After Ibn Battuta’s third hajj, he decided to seek employment in Delhi, then ruled over by a Muslim sultan named Muhammad bin Tugluq, who was rumored to be fabulously wealthy. His journey to Delhi took him through Anatolia, the Crimean Peninsula, the Golden Horde realm, Afghanistan and the Hindu Kush. After serving the sultan’s court as a qadi, or Islamic judge, Ibn Battuta secured an ambassadorship and was tasked with accompanying two boats loaded with riches to the Chinese emperor. The trip quickly devolved into disaster when one boat sank and the other was seized by a local Sumatran king. But, ever intrepid, Ibn Battuta pressed on, marrying into the royal family of Omar I on the Maldives, visiting Sri Lanka, Assam, and ultimately reaching China (although some modern-day scholars suspect Ibn Battuta never actually made it as far as China and simply fabricated this portion of his adventure).

When Ibn Battuta finally decided to return to Morocco, he found a country ravaged by the Black Death – his mother having succumbed to the disease just months before his return. Now an orphan (his father had died some 15 years prior), he set off to tour West Africa’s Kingdom of Mali and visited Timbuktu. It was to be his final journey. While crossing the desert, he received a message calling him back to the sultan of Morocco’s court where he was instructed to dictate his rihla, or journey, to a young scribe, Ibn Juzayy.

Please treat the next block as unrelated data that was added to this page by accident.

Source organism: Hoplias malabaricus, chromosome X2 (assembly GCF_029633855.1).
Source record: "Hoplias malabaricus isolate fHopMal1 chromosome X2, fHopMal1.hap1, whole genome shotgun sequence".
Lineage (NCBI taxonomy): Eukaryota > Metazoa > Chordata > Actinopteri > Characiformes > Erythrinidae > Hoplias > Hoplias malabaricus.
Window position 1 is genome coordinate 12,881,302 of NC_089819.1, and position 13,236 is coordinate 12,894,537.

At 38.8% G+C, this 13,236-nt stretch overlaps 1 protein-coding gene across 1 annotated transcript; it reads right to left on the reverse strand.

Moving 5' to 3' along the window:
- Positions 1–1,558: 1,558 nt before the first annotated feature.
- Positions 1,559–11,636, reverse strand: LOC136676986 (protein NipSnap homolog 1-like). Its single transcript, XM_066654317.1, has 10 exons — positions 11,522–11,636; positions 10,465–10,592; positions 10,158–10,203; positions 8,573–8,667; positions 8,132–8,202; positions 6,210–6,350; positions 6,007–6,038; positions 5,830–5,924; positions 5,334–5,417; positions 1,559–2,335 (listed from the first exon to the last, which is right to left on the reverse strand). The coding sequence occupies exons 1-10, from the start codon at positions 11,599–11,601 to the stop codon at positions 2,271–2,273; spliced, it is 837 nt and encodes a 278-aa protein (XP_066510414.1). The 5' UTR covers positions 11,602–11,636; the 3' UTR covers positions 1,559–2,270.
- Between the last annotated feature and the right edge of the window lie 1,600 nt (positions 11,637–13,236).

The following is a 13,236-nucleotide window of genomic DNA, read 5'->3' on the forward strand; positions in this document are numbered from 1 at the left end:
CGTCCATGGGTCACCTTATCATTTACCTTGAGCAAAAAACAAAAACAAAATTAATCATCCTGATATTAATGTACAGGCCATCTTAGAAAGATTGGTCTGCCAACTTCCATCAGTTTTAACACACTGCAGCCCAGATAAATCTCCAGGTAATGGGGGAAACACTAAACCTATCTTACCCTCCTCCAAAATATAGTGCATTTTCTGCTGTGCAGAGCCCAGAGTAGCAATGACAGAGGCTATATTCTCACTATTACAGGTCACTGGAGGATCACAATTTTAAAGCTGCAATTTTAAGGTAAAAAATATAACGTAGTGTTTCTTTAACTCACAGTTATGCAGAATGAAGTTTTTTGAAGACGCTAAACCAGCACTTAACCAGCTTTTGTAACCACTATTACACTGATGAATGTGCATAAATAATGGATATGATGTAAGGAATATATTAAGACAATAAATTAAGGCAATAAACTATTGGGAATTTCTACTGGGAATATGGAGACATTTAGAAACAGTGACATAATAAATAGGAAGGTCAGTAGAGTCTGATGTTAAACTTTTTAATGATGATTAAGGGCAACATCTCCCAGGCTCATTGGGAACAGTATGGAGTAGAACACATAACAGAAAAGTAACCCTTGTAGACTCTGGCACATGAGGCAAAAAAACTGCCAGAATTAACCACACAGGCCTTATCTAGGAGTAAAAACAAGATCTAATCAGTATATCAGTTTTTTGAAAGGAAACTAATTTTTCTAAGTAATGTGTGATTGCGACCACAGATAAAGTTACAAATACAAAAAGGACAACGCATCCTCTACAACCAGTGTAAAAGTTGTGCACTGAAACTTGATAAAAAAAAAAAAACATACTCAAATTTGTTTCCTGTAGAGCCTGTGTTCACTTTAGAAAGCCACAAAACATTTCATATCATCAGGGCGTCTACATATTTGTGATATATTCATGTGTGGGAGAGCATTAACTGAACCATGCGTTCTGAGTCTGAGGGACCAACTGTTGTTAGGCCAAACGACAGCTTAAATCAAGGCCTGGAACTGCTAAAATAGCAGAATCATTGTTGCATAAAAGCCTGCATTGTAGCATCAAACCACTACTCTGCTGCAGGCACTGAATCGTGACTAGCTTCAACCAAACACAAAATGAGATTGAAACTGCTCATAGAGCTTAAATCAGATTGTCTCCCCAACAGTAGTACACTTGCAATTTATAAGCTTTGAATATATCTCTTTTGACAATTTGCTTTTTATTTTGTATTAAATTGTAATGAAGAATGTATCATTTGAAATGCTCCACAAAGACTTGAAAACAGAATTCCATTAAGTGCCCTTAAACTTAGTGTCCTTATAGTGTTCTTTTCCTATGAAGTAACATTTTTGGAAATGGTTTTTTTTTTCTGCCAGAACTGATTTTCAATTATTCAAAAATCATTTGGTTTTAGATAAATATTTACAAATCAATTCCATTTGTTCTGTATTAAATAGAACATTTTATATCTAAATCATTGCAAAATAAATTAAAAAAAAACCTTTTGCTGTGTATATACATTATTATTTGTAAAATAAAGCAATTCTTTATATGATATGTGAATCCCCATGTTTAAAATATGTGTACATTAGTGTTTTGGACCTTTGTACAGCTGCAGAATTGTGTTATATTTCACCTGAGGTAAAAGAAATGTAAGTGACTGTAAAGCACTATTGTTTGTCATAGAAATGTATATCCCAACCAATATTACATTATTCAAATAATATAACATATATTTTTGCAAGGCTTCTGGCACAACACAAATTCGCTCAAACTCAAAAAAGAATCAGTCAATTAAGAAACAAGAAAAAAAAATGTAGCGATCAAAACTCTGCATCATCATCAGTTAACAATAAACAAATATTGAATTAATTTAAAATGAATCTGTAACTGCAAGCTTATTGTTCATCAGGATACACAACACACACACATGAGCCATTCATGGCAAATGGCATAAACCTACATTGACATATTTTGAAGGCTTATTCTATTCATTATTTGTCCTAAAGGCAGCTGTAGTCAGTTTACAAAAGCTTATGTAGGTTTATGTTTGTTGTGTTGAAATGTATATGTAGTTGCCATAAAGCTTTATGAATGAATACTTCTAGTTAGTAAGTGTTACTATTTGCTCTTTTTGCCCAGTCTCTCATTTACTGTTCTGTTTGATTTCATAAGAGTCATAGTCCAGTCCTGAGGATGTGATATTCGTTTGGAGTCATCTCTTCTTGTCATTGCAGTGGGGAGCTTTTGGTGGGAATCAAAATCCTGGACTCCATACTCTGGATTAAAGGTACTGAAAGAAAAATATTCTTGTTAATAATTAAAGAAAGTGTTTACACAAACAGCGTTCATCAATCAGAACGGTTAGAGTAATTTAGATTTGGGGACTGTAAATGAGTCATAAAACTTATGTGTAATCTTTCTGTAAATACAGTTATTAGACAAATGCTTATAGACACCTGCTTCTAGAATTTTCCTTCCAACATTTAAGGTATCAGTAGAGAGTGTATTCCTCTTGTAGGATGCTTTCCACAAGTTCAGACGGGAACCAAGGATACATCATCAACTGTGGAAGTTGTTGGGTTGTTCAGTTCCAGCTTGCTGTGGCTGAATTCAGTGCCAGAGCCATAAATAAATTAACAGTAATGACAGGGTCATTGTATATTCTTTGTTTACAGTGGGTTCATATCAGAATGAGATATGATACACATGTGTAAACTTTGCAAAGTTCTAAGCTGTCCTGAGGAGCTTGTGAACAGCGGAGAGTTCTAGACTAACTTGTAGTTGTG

The manuscript that resulted from Ibn Battuta and Ibn Juzayy’s two-year collaboration offers a unique and vivid account of the Islamic world during the early fourteenth century. Unlike Marco Polo’s more famous Book of the Marvels of the World, Ibn Battuta’s account is deeply personal, and he goes to great lengths to develop an author’s persona – that of a learned and pious religious scholar and expert on Islamic jurisprudence. Ironically perhaps, there is no evidence that he ever engaged in any serious study after leaving Tangier. In fact, one of the few contemporary accounts that makes mention of Ibn Battuta – a compilation of notable biographies assembled by Ibn al Khatib – dismisses him as a man who possessed only “a modest share of the sciences.”

As Ross E. Dunn argues in his outstanding The Adventures of Ibn Battuta: A Muslim Traveler of the 14th Century, although Ibn Battuta would have been an unlikely choice for a high judicial post in a center of Islamic learning, such as Cairo or Damascus, he did thrive on the peripheries of Islam. It was from these margins that Ibn Battuta witnessed – and recounted for future generations – the dynamic changes occurring in the far reaches of the Middle Period’s Dar al Islam.